Top 10 of 2017: #1 Fast Romantics - Why We Fight  

#1 Fast Romantics - Why We Fight

Sure, it’s a little derivative of Springsteen, or maybe The National, or even some Neon Bible era Arcade Fire. But, in a shitty year where bad things keep happening, you need something to keep your head up and keep you going.

Whether it was written intentionally as a response to the election of President Trump or not, it’s a great song to keep your energy (and anger) pointed in the right direction.1And sometimes that matters the most.

  1. Taking back Congress in 2018, and the Presidency in 2020. 

Top 10 of 2017: #2 Benjamin Booker - Witness  

#2 Benjamin Booker - Witness

On it’s face, it’s a good song. A little gospel, some R&B, a little nod to hip-hop. Without even diving into the lyrics, it’s catchy, with that little lilting piano riff repeating over and over through the intro.

Then you dive into the lyrics, and think about where we were in 2017, and where we are in 2018, and where we will continue to be for the foreseeable future, and the song takes on a whole lot more weight.

(Also, hand claps.)

Top 10 of 2017: #3 The New Pornographers - This is the World of the Theater  

#3 The New Pornographers - This is the World of the Theater

Look, I love The New Pornographers. This might be my favorite album of theirs since Challengers. I think this is the best track off it. It’s got awesome Neko Case and Kathryn Calder vocals. It’s a perfect bookend for “Colour of Water”. It’s great.

Top 10 of 2017: #4 Colour of Water - Rose Elinor Dougall  

#4 Rose Elinor Dougall - Colour of Water

I heard this song and immediately knew it was for me. I love these little repetitive, layered rock gems. It’s hypnotic and danceable, but somehow it’s got the feel of an honest to goodness rock song. You’d hear this song come out of the opener for a band you liked, and you’d immediately head to the merch table and buy it (or, today, add it to your Spotify or Apple Music library).

Top 10 of 2017: #5 The Wild Reeds - Only Songs  

#5 The Wild Reeds - Only Songs

This is one of those songs that didn’t work for me initially. I liked it, but I didn’t find it to be anything particularly noteworthy. Then I heard a live version (I think from NPR’s coverage of Newport Folk) and I really dug it.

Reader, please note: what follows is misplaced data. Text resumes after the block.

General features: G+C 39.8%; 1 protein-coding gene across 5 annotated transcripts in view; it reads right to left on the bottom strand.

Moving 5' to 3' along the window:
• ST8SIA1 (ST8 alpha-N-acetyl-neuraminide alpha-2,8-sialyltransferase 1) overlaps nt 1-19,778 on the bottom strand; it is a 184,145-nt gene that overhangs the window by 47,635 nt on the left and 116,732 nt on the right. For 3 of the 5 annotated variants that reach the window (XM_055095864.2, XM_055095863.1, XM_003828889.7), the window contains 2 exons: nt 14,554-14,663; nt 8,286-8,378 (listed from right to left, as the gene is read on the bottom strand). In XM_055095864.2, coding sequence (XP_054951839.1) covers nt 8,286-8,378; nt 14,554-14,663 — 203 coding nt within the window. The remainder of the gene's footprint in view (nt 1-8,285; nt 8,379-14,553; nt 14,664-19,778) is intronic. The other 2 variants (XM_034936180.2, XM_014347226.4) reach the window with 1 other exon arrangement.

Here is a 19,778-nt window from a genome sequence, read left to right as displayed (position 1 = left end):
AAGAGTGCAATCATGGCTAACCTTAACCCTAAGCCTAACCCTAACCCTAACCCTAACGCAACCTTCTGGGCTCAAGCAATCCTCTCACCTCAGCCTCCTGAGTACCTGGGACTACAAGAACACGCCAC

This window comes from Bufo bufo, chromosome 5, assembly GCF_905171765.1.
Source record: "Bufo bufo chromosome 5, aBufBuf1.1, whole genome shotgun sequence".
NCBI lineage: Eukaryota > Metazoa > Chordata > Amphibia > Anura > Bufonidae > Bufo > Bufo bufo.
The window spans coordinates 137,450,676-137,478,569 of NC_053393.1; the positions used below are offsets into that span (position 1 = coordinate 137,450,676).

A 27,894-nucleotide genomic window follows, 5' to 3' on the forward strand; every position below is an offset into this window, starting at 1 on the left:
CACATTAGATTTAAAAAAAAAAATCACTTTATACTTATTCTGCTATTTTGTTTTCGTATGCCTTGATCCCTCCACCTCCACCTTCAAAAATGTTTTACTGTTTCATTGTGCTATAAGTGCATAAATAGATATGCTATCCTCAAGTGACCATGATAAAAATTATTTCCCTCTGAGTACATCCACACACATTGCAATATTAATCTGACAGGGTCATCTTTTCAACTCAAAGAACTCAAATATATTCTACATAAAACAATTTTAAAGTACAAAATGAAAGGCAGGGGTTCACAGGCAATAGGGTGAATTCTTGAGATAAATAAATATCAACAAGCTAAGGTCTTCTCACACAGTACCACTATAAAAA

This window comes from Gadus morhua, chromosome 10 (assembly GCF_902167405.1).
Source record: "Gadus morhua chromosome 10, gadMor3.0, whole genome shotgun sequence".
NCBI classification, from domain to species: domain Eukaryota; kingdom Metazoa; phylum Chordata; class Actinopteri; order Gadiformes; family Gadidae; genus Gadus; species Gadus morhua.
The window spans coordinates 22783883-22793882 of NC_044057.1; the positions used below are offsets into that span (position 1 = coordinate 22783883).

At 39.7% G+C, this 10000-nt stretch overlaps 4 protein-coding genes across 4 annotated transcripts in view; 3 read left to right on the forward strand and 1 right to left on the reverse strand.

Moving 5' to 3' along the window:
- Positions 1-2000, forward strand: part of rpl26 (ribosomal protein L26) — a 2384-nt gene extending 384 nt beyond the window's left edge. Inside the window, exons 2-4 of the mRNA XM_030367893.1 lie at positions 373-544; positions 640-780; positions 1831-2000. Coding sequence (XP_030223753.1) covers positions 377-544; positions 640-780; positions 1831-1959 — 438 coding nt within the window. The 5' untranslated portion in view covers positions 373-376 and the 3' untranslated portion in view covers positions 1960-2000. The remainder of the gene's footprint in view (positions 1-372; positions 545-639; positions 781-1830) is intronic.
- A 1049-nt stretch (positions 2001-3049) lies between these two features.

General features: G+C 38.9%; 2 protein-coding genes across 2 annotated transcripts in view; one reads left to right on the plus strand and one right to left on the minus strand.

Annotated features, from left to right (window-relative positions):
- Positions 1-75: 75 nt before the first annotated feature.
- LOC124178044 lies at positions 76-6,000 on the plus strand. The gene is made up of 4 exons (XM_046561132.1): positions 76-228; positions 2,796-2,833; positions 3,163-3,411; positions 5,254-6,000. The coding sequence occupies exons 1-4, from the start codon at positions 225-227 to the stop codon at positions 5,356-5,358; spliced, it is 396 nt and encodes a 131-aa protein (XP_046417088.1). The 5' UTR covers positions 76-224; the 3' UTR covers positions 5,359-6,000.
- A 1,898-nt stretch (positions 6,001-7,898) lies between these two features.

It takes about a minute to kick in, but the harmonies kick in, and they power through the great chorus, and you start singing along.

Top 10 of 2017: #6 Sylvan Esso - The Glow  

#6 Sylvan Esso - The Glow

I wasn’t sure how Sylvan Esso would follow up their debut album. The “vocals over a Moog” act could get pretty tired if they didn’t push their sound.

Thankfully, What Now takes their sound and pushes it in a bunch of new directions. “The Glow” is a 3 minute amazingly catchy pop song that makes the great use of Amelia Meath’s vocals.

Top 10 of 2017: #7 Alvvays - In Undertow  

#7 Alvvays - In Undertow

I very much love everything about Alvvays music. The dreamy, hooky synths and guitars that move the song along, to Molly Rankin’s always exasperated vocals (and lyrics). It’s a song about the end of a relationship, with some very biting humor (the mirrored first two verses deserve a closer listen).

Alvvays has rapidly ascended my list of bands that I’ll listen to everything they put out.

Top 10 of 2017: #8 Kendrick Lamar - DUCKWORTH.  

#8 Kendrick Lamar - DUCKWORTH.

I’m a middle aged white guy. I’m right on that generational line of people who grew up with hip-hop and those who didn’t. I was lucky enough to get exposed to a lot of hip-hop growing up, thanks to some friends who were (and still are) more deeply immersed than I ever got. But I got exposed to Public Enemy and Tribe and Tupac and Nas and a whole bunch of really great hip-hop and I really believe it helped shape my views on people, politics, and privilege.

For me, hip-hop does a couple of things. Good hip-hop has good beats and hopefully a good flow. And it tells a story from a point of view that I will probably never experience in my life.

“DUCKWORTH.” fits that to a tee. There’s a bunch of good tracks on DAMN., but I think “DUCKWORTH.”’s story of how Kendrick Lamar grew up and the chance events that separated him from one life versus another is both fascinating and enlightening.

It also has a ridiculous run of lyrics (about 2:30 in) that not many people could pull off besides Kendrick.

Top 10 of 2017: #9 Japanese Breakfest - Till Death  

#9 Japanese Breakfast - Till Death

I’m not sure what it is about this song that works for me. It sounds so much like a mid-80s ballad, but it’s lyrics move it into something that could only exist in 2017, talking about PTSD, the Trump presidency, all morphing into a love song.

“Till Death” didn’t work for me the first time I heard it. But somewhere in the second or third time, I just got entranced by the key change and the dreamy vocals in the final chorus. It’s a beautiful little song.

Top 10 of 2017: #10 First Aid Kid - It's a Shame  

#10: First Aid Kit - It’s a Shame

It’s a little rockier than you might normally expect from the duo known for their folk and harmonies (and not nearly the, ahem, rockiest on the album), but it’s a First Aid Kit song. Beautiful harmonies, catchy hook, and throw in some nice slide guitar.

It’s amazing how much they sound like a single voice singing through much of the song. The production is so tight that you can’t even hear a syllable or note that extends into a solo voice.